Ramadan Islamic Art Muslim - Free vector graphic on Pixabay
5:35 AM

As we sit down to eat, as a family, I can’t help but smile. It’s not easy waking up to prepare the meals when sleep is the only thing on my mind. Running up and down the stairs is not fun either. But I know Allah will repay all of us who take on these tasks for his sake. I know the blessings available to Muslims in the month of Ramadan far surpass the seemingly annoying things we go through. The hunger, the thirst, the lack of sleep, the migraines, etc…. nothing compares to the beauty that is Ramadan. It is the ninth and holiest month of the Islamic calendar – it’s also the month that the Quran was revealed to our beloved prophet Muhammad (pbuh). Every country observes this with a twist but the premise is the same: abstain from food, drink, sex, smoking, and all other forbidden acts from dawn to sunset (forbidden acts are still forbidden beyond the dawn to sunset limits). It’s a time for families to reconnect. It’s also a time to get closer to our creator and do some self-reflection. For many Muslims, it’s their favorite time of the year.

We’re going to finish eating here and prepare for the morning prayer. I’d like to wish you and your families RAMADAN MUBARAK. May Allah grant us a healthy, blessed month and may Allah grant us the honor to die as Muslims.

Josephine, the hotel receptionist

Reading time: ~ 5 minutes

Standing in front of the mirror, Josephine buttoned up her shirt as she prepared for another day of work. She contemplated putting on makeup just so she wouldn’t stand out. She always seemed to attract attention whether she wanted to or not. If it wasn’t the doorman, it was a janitor. And if it wasn’t him, it was her own boss. Harassment seemed to be part of the job! She followed her usual routine – put on some makeup and grabbed her purse before stepping out for her morning shift. “Maybe today will be better” she thought to herself.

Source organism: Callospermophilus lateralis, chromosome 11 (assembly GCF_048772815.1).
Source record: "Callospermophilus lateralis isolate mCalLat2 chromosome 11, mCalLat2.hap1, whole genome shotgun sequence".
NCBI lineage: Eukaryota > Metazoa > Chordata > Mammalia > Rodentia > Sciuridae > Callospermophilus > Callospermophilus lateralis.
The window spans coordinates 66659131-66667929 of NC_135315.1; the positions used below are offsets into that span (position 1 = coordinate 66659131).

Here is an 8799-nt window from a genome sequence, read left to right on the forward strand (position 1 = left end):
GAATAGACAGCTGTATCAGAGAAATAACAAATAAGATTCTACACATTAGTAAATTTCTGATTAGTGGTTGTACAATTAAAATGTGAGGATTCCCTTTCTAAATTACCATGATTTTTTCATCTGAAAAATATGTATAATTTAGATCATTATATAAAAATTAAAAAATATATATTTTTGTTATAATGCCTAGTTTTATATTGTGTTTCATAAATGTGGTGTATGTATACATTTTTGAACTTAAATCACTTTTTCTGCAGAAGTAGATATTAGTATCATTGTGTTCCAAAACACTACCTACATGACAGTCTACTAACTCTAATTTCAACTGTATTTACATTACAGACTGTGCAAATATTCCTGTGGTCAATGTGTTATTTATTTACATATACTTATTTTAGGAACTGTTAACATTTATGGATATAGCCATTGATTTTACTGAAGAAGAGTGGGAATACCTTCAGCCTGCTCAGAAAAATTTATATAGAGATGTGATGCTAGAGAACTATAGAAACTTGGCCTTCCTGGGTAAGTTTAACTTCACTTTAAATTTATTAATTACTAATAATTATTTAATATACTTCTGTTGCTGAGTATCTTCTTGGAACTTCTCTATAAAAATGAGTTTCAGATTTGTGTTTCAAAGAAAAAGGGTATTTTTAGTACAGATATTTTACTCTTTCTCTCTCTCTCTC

Doorman: Ms. Sane, welcome! Ravissante as always.

Josephine: [flatly] Good morning.

Doorman: Ooohh the cold shoulder again? Lighten up sweetheart!

Josephine quickly walked past him and went into the back office to grab a water before assuming her post. The hotel wasn’t the most well-known in Dakar but it wasn’t small either. They had quite the group of tourists come through on occasion and “premium guest service” was her boss’s slogan. Josephine picked up the “English for Everyone: Practice Book” her aunt living in the U.S. brought her as a gift the previous summer.

Tata Claudine: Keep your head down and work hard, Josephine. You have a bright future ahead of you. Don’t lose sight of that.

Josephine: Okay, Tata. I will do my best.

Tata Claudine: Now here, I brought you this book so you can keep practicing your English!

Josephine: Thank you! These days, that’s my biggest goal – to perfect my English. We have so many English speakers coming through the hotel and it’s frustrating when I can’t help them.

Tata Claudine: Well, the good news is English isn’t as hard as French to learn. It just takes a little practice to get the pronunciation right.

Josephine: Tell me about it! Sometimes I will say something and the guest will just giggle. It’s so embarrassing.

Tata Claudine: Just keep practicing.

Josephine flipped through her book as she waited for the first rush of guests to come down for breakfast or check-in. Suddenly, she felt someone leaning over here.

Mohamed: What do you have there?

Josephine: Just an English practice book.

Josephine answered her boss while sliding away from him. He always leaned in a bit too close.

Mohamed: Ah, you’ll have to let me borrow that sometime.

Josephine ignored him. He had seen her with the book a million times and still had to make small talk.

Mohamed: When will you accept my invitation to dinner, Josephine? How many times do I have to ask you?

Josephine: And how many times do I have to say “no”?

Mohamed: You act as if I am disgusting. I’m a handsome man.

Josephine: I’d like to maintain a professional relationship, Mohamed. Please don’t make me repeat myself.

Mohamed put his hands up, laughing as he stepped back.

Mohamed: Calm down, I am just doing what I know we both want. You’re frontin’ and I know it. You’ll come around.

Josephine rolled her eyes and went back to her reading.

Mohamed: Oh and can you actually do your job and get off that book?

“Retaliation” Josephine thought to herself. Every time she rejected him, he found a way to restrict her in some way. There was nobody around at the hotel and he found a problem with her reading.

Mohamed walked past Djibril and Mounasse, Josephine’s colleagues, on his way back to the main office.

Mohamed: Same old, same old. She won’t cave.

Djibril: She’s hard-headed. That girl has serious issues.

Mounasse: Mo, she’s playing hard to get. She acts like she doesn’t like the attention.

Mohamed: It’s just a matter of time but I will get her.

They laughed about the situation. This was a daily thing for them.

Bana: You should really do something about him.

Bana sat next to Josephine and witnessed the harassment every day.